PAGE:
May 13th, 2012
Balancing family and freelance journalism
By Ruth E. Thaler-Carter
I type this on a gorgeous sunny day in the middle of a period when personal and family matters did their best to interfere with my freelance work, at a level even I – after a good 30 years of freelancing – have never experienced before. Not only lots of heavy deadlines to juggle between, but deaths of three friends with corresponding funerals and visitations to attend (as well as notifying my network of friends, family and classmates about them), prescription-service headaches to cope with, an unexpected visit from a childhood friend, my mom’s 88th birthday to celebrate, volunteer commitments to honor … And here it is, Mother’s Day, when I should be hanging out with my mom, and I’m sitting in my home office writing a column about balancing work and family (an assignment I almost forgot about, in all honesty, thanks to everything else on my plate lately and to, um, not putting this deadline on my calendar).
These are good things to include in our lives, but they do conflict with getting work done, and freelancers have the added burden of friends and family not always understanding what we do and why we need time to do it – if we aren’t leaving home for the office at regular hours, how can it be an imposition to manage personal and family stuff whenever it crops up?
And it’s even more challenging for freelancers with children; one demand on my time and energy that I don’t have, but that is part of the life of almost every freelancer I know.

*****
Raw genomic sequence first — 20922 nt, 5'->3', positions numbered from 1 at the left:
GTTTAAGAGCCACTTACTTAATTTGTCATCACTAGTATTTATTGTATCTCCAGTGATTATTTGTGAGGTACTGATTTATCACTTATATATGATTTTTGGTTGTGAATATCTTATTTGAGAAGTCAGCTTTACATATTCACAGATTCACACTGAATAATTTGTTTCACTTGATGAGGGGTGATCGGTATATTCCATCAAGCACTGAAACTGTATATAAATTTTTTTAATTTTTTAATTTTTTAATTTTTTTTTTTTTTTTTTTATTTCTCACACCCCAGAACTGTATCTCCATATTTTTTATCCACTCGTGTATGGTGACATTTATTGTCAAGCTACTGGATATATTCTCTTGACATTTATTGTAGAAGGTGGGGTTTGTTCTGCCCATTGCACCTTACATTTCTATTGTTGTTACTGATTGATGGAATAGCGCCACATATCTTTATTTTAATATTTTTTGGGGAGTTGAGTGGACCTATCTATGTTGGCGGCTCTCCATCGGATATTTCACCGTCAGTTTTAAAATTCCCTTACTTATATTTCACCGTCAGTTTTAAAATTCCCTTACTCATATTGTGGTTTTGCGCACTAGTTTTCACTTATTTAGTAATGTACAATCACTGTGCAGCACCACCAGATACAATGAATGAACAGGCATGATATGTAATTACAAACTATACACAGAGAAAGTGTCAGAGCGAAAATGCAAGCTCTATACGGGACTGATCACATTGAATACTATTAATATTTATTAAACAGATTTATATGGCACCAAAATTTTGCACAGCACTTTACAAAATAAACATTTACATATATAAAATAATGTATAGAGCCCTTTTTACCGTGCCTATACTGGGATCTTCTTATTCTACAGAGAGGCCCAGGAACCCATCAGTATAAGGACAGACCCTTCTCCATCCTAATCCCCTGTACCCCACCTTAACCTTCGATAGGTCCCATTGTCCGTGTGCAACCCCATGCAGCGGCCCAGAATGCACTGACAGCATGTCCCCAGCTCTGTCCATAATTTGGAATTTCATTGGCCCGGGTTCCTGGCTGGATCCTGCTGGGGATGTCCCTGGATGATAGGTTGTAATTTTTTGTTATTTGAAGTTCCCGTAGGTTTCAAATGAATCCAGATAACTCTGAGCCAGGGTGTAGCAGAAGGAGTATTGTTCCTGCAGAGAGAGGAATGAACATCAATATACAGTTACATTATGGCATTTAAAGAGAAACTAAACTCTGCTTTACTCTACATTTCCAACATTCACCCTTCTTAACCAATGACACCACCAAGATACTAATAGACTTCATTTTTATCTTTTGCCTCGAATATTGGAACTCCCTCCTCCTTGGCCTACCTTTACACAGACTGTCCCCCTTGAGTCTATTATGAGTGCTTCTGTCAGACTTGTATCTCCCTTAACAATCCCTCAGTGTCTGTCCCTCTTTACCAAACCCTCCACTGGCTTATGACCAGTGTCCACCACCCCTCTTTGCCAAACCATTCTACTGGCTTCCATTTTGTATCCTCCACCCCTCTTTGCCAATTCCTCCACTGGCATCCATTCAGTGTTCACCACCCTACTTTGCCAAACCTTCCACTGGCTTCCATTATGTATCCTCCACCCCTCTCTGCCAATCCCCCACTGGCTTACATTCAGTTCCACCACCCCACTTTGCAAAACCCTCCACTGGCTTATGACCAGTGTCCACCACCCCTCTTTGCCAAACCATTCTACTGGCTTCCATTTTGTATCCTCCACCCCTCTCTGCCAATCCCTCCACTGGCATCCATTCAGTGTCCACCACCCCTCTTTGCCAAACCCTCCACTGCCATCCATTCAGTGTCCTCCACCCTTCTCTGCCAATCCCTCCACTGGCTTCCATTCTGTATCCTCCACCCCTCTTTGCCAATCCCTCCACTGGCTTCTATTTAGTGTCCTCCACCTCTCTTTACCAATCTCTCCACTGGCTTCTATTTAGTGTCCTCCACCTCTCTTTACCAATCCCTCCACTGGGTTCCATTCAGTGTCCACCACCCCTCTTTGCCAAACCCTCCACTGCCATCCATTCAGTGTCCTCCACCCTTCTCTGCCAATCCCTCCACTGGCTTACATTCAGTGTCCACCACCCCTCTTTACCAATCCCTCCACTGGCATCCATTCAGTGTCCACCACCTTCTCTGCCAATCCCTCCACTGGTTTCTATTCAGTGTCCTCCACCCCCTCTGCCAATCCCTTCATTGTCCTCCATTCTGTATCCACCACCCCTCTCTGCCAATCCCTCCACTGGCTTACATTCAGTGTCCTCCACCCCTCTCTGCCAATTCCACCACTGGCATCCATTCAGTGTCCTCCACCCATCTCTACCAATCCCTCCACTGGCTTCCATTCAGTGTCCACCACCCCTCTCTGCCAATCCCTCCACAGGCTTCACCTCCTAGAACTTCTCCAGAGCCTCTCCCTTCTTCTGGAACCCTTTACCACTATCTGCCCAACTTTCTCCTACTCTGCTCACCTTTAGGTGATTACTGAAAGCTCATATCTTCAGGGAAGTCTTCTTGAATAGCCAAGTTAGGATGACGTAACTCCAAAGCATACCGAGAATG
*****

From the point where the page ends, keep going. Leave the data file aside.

How do we do it all?
The first and most important aspect of balancing work and family is to acknowledge that we need to create that balance. It doesn’t just happen serendipitously.
We have to start by educating everyone we know and interact with on the validity of what we do and how we do it. We have to take our work seriously, or no one else will. Then we have to figure out what comes first and when, because that will fluctuate. And we have to be conscious of the fact that the best-organized to-do list is going to blow up when something unexpected happens, such as illness, equipment malfunctions, death. The occasional reminder that “life happens” can help head off panic when it does.
Don’t let family and friends talk you into being the neighborhood or family patsy – sorry; errand-runner, helper, do-gooder – just because you’re working from home and perhaps at unpredictable hours. If you don’t mind dog-watching, cat-sitting, picking up kids from school and taking them to extra-curricular activities, accepting packages, doing airport runs – fine; if doing all that for everyone interferes with finding freelance projects and getting your work done – not fine. Learn to say no: “Sorry, I’d be glad to help out, but I’m on deadline today and not available. Maybe next time.” “I’d love to chair that event, but I’m neck-deep in work, so I just can’t take on that much responsibility. Is there something else I can do instead that takes less time?” “I’ll play catch with you in an hour; I have to finish this interview first.”
Some freelance journalists set regular work hours – even posting signs on their office doors and websites, so family and friends know when not to disturb them and clients know when not to try to contact them.